It is generally recommended that you apply kiln wash to the brick on the kiln floor as well. In the event that a glaze runs bad enough to reach the kiln floor, this will help prevent it from penetrating through the brick and destroying it. However, if your kiln has heating elements in the floor, DO NOT apply kiln wash to it. In general, kiln wash needs to stay away from heating elements, as the ingredients in kiln wash will aggressively attack them, causing them to fail. This is true whether the kiln wash is accidentally applied to the element, or whether some flakes or chips-off and ends up on the element. (Another good reason to vacuum your kiln every now and then.) You do not apply wash to the side walls of a kiln, again because you want keep kiln wash away from elements.

When salt or soda glazing, the salt/soda environment can create a layer of glaze out of the kiln wash, especially if it has silica in it. In that case, you should mix your own kiln wash with a salt specific formula, or use "wadding", which are small balls made of similar materials that you place under your pots.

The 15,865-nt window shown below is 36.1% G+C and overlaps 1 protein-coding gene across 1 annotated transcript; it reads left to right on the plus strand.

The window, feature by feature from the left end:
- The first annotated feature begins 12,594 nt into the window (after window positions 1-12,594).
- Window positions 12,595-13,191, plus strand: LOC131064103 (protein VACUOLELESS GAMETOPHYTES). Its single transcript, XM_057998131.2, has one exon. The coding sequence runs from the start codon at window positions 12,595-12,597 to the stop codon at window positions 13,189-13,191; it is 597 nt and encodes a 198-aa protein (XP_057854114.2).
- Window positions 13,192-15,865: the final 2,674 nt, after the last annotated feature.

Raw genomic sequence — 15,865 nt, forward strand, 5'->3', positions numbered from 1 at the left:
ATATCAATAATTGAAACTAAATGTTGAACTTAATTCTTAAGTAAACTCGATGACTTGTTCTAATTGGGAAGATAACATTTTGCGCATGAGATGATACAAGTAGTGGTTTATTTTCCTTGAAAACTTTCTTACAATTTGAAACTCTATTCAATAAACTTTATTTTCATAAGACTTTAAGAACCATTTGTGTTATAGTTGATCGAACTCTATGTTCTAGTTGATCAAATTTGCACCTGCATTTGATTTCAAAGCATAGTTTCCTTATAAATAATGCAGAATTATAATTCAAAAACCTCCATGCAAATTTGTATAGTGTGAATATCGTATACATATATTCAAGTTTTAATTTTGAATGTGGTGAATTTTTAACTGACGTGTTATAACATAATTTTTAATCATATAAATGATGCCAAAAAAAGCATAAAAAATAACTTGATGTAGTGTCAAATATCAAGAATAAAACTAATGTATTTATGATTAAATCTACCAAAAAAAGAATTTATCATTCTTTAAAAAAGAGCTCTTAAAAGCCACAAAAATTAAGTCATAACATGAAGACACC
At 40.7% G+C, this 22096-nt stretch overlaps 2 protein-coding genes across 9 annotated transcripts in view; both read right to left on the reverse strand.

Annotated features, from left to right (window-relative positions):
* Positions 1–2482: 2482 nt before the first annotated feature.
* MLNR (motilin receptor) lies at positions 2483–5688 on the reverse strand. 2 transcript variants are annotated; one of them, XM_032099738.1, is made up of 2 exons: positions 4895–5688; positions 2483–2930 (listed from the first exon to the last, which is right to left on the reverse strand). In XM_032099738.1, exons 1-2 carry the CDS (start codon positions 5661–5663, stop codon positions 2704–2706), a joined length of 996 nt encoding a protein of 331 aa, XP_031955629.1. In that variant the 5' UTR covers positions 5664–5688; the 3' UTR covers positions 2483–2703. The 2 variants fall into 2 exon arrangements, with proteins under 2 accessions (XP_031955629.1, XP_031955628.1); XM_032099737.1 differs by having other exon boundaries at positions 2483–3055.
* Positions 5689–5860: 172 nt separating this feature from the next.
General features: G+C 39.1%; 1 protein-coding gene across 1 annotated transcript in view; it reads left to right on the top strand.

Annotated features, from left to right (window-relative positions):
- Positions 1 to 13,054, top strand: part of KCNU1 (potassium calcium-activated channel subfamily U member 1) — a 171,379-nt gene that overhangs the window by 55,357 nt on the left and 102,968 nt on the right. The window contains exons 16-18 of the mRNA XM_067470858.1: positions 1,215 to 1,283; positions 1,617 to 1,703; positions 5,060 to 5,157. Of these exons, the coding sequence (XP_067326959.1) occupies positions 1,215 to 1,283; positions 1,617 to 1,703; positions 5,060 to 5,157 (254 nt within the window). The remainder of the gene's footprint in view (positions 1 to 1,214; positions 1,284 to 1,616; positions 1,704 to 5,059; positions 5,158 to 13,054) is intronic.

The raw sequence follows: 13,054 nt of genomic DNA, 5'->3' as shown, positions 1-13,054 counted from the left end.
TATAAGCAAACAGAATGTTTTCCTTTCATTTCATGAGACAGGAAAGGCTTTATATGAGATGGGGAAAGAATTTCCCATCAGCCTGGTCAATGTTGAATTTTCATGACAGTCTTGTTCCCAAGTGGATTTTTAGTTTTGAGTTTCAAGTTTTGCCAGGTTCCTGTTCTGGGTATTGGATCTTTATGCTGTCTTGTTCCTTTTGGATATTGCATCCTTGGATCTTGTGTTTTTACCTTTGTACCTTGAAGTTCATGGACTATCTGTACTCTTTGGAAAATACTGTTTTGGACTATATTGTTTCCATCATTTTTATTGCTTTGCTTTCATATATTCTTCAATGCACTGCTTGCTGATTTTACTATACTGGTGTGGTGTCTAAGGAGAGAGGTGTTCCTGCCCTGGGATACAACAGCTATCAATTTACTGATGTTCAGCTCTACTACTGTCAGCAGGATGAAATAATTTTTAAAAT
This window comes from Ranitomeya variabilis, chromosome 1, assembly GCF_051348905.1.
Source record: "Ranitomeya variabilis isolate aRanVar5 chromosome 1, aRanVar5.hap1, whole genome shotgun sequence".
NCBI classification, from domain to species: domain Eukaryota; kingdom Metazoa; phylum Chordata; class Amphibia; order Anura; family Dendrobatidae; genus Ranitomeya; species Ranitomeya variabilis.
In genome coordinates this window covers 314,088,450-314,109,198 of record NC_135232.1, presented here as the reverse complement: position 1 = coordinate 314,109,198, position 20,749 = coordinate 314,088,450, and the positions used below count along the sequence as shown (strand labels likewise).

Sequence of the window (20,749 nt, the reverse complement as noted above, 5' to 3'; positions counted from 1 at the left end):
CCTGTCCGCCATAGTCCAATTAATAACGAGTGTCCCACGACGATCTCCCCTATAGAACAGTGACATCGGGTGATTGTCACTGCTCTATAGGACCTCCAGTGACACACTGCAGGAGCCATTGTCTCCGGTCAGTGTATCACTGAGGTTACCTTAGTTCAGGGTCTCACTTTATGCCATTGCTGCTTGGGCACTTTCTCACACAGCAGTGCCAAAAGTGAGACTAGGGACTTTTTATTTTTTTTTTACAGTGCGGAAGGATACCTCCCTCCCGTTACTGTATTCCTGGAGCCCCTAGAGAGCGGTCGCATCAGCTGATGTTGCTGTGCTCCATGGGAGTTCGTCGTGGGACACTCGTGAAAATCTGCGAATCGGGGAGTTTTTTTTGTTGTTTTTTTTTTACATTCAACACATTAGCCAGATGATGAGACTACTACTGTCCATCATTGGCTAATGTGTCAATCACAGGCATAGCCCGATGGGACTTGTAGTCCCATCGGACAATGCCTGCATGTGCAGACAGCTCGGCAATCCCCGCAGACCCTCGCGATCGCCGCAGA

Many glass artists use kiln shelf paper instead of kiln wash, even on ceramic shelves. This is because brush strokes or imperfections in the kiln wash will show through transparent glass and make your piece less attractive. Shelf paper can be used by ceramic artists as well, it’s just more expensive and not necessary.